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The New Anatolian / Ankara

The European Court of Human Rights (ECHR) is asking Ankara for urgent information on the inundation of an ancient city due to dam construction after agreeing to hear a case on the controversial project.

According to recent reports, the ECHR agreed to hear a case on Hasankeyf filed by academics, attorneys and environmental activists.
Despite government assurances that the ancient city will be saved from inundation, opposition parties, civil groups and academics argue that a significant part of Hasankeyf will be lost with the completion of the Ilisu Dam.

The ECHR also decided to immediately request information from the Turkish government regarding the present state of the dam construction and measures planned for the protection of the ancient city's cultural heritage.
One of the applicants, attorney Murat Cano, said that the ECHR's agreeing to hear the case is very important as that means the court considers cultural heritage a fundamental human right.
"The process that will follow is the acceptance of cultural heritage and related rights and freedoms as a fundamental right in international conventions and the consideration of crimes against these rights crimes against humanity and the trial of those responsible for this," Cano said.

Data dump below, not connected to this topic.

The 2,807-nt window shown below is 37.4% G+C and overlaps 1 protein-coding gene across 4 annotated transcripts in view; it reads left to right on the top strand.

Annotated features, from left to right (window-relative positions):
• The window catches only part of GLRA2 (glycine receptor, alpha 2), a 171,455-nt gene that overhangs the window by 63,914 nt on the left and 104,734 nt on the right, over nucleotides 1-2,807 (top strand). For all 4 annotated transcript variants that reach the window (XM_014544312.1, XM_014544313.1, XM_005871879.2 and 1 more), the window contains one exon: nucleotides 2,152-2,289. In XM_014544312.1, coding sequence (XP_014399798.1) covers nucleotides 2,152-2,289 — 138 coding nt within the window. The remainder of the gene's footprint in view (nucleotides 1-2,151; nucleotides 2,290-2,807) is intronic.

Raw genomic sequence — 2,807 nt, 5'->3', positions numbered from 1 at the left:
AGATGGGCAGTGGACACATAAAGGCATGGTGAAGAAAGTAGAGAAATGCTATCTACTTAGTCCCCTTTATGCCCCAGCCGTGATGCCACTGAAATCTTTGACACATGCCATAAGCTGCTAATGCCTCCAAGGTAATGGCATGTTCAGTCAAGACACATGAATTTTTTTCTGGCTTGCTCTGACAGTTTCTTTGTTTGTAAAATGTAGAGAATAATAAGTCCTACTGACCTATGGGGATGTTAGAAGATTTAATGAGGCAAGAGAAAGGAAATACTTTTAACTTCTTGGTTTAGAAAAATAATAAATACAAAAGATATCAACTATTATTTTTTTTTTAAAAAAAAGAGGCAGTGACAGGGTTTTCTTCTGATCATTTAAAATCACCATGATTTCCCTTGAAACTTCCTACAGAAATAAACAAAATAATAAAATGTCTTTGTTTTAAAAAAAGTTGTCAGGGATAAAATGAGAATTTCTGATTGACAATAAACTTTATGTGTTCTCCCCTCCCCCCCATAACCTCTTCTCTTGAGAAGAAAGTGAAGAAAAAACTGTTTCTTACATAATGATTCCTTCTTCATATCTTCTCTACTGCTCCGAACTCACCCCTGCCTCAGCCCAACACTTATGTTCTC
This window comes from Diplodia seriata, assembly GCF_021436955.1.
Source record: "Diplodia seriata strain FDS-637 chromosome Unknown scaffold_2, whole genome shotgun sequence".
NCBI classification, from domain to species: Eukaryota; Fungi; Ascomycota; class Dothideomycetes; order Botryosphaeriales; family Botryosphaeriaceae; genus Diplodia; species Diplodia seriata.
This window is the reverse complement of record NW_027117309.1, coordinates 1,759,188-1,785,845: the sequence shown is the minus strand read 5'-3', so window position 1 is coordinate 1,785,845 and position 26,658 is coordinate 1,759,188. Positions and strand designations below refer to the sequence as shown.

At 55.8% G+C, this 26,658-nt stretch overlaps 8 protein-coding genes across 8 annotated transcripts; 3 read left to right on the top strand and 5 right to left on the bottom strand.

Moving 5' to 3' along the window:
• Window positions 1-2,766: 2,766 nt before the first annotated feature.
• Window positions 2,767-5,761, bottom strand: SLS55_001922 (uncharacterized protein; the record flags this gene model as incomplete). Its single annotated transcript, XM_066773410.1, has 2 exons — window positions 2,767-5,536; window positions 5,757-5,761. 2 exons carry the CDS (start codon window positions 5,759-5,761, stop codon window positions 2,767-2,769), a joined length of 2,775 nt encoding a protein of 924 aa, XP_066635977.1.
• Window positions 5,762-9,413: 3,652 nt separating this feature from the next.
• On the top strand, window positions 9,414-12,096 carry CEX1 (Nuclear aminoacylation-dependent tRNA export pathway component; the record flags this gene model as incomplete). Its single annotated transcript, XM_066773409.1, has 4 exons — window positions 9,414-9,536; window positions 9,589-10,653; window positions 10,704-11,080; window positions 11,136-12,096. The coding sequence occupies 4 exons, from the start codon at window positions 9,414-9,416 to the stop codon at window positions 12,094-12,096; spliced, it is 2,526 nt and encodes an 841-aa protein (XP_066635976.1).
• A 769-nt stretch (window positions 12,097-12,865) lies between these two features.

Another applicant, Ocan Yuksek from Atlas magazine, said that the court's ruling expanded the scope of the concept of human rights in Europe.
Atlas magazine recently started circulating a petition entitled "Loyalty to Hasankeyf" to be sent to the prime ministers of Turkey, Germany, Austria and Switzerland, asking that the dam's construction be halted. "No amount of money or energy production can justify our losing our ties with our history," says the petition, which so far has been signed by around 35,000 people.

In related news, the Austrian, German and Swiss governments are planning to send teams to Hasankeyf to assess the claims that the dam's construction will inundate Hasankeyf, as a step towards deciding whether to approve funds for the international consortium to construct the dam.

Koc: Hasankeyf is already gone

Culture and Tourism Minister Atilla Koc made a statement over the weekend saying that he's an expert on the ancient city and there are only "15 or 20" historical artifacts to be saved there. "Hasankeyf is already gone, it's been erased from history," said Koc.
Koc also rejected Motherland Party (ANAVATAN) Mardin Deputy Muharrem Dogan's suggestion to construct the dam on a smaller scale to save Hasankeyf from disappearing beneath the water.



Dogan said that if the dam were to be constructed to a 479-meter water level plan instead of 510 meters, there would be a $40 million loss in energy production but Hasankeyf would be saved from inundation.



"We made our decision, we won't construct the dam on a smaller scale," said Koc.



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